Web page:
7. In respect of my case I should add that the Solicitors had mis-certified two schedules for Summary Assessment and the bill followed them. It is a fair assumption that therefore the Draftsman was under orders to mirror the schedules in his bill.

    Ian Cosgrove

    22nd June 2011

  8. In response. Mistakes happen. I have made them in bills and held my hands up as to calculations etc. What I really disapprove of is a Costs Draftsman claiming costs already paid for interlocutory orders which I see a lot and it then being rubber stamped on a signature.

    That is what sets off an assessment in the terms of Ian’s matter.

    As to fraud this was not the purpose of the original article as again in Ian’s matter cock up/conspiracy. My argument in such circumstances if I can see the incompetence and irresponsibility waht is there in there I cannot see for personal attendaces/correspondnece. I would hope we are all very careful before usin gthe fraud worod in pleadings or Court.

    To me it again goes back to the Costs Draftsman. It is his incompetence at the start of the matter to balme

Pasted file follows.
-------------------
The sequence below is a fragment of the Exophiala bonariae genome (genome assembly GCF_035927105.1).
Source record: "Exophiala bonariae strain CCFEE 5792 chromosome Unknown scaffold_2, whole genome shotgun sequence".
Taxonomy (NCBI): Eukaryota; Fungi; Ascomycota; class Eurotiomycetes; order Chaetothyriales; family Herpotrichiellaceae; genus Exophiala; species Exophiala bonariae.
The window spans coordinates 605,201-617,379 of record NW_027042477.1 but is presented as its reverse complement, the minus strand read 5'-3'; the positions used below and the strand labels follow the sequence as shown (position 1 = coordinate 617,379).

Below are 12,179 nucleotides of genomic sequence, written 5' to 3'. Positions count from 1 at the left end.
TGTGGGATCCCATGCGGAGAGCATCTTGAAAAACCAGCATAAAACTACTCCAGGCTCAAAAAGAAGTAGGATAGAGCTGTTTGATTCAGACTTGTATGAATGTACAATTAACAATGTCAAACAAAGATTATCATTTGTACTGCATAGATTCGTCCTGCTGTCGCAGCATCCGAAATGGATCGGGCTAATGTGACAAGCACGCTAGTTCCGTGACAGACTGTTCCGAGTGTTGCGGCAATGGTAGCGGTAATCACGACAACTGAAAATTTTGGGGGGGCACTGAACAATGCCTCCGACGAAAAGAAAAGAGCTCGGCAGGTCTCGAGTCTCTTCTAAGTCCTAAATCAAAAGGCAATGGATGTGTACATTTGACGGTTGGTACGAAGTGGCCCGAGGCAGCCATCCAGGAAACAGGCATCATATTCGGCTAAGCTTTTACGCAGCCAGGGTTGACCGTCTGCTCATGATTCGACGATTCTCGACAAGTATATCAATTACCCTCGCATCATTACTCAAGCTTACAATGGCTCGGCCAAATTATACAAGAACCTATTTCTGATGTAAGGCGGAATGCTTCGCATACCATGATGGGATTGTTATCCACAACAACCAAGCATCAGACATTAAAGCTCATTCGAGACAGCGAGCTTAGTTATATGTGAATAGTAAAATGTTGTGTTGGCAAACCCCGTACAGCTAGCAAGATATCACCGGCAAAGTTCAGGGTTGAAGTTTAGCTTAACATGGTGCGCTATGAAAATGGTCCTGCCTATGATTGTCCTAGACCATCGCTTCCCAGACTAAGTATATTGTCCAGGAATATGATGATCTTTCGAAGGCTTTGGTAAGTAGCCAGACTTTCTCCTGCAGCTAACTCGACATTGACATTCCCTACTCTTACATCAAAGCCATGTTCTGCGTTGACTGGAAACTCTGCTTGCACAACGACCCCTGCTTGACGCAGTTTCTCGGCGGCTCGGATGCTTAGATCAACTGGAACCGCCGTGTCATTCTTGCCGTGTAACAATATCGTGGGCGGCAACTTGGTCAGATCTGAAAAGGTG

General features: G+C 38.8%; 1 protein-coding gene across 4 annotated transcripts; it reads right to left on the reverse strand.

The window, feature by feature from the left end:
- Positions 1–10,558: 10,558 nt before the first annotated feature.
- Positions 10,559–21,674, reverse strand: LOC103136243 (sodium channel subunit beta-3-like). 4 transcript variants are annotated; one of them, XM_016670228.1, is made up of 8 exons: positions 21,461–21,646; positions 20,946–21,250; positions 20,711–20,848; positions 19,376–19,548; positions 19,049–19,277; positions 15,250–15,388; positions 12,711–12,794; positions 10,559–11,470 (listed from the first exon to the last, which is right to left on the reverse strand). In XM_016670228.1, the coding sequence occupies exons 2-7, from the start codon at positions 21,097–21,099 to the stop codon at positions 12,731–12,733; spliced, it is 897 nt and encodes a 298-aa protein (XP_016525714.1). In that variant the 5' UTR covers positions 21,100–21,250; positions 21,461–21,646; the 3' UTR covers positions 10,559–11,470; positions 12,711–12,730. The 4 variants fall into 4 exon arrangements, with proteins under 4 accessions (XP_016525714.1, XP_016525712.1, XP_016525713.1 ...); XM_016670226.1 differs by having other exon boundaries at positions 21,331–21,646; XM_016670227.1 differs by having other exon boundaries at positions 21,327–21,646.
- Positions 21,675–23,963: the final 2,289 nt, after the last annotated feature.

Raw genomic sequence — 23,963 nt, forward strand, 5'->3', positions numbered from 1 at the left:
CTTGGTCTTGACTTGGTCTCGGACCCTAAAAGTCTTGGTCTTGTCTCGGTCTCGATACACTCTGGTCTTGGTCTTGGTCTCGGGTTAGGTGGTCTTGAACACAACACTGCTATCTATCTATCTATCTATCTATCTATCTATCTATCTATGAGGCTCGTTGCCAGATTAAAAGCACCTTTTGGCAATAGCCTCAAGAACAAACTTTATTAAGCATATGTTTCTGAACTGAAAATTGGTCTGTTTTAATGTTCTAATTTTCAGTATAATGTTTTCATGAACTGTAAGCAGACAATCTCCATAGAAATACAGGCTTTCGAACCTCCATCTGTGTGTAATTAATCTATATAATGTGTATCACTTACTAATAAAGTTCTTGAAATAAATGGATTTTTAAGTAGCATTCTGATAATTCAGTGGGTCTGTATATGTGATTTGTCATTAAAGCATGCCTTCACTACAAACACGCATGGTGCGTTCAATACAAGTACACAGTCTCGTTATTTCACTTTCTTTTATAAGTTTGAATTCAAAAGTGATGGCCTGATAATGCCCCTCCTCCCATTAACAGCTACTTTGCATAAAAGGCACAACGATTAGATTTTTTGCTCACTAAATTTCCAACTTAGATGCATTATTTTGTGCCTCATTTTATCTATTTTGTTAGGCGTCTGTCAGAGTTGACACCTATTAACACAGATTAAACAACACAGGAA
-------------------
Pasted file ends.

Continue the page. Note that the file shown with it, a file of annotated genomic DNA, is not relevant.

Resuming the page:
Kevin Hassey

    22nd June 2011

  9. Surely the purpose of the original article was the solicitors were happy to engage in less than honest activities and as such the signature cannot be relied on as they are less than honest

    to quote

    “This indicates that people who are attracted to law because of its status would also be prepared to commit minor frauds”

    Yes glaring errors are made is my point but they do not amount to fraud and are not a licence to go behind the signature. Defendant’s want 100% accurate Bills and yet then challenge both the time claimed for preparing and checking them

    You cannot have it both ways. You can have an accurate Bill but dont then seek to challenge the time claimed. Time and expense will invariably be increased given the pressures applied to maximise efficiency and turnaround.

    Conversely when trivial mistakes are made don’t be seen to be raising every issue under the sun as if their is a major attempt to defraud going on when only a nominal time for preparing is claimed

    Annon

    22nd June 2011

  10. Thanks for this article Simon. In my experience, and in line with recent discussions (re grade of costs draftsmen), solicitors, as a general rule, are inter alia, conceited, greedy morally questionable….

    Truly Eminent Costs Professional

    22nd June 2011

  11. Only 47 per cent of the public ‘generally trust’ lawyers to tell the truth it is said (http://bit.ly/lgzNEq). I wonder if any of the remaining 53% of the 1,277 people to take part in the survey are lawyers themselves. Mind you, 93.33% of statistics are made up on the spot…

    Jon Williams

    22nd June 2011

  12. Apropos of nothing; the Cost Monkey forum is back up-and-running…

    Anonymous

    22nd June 2011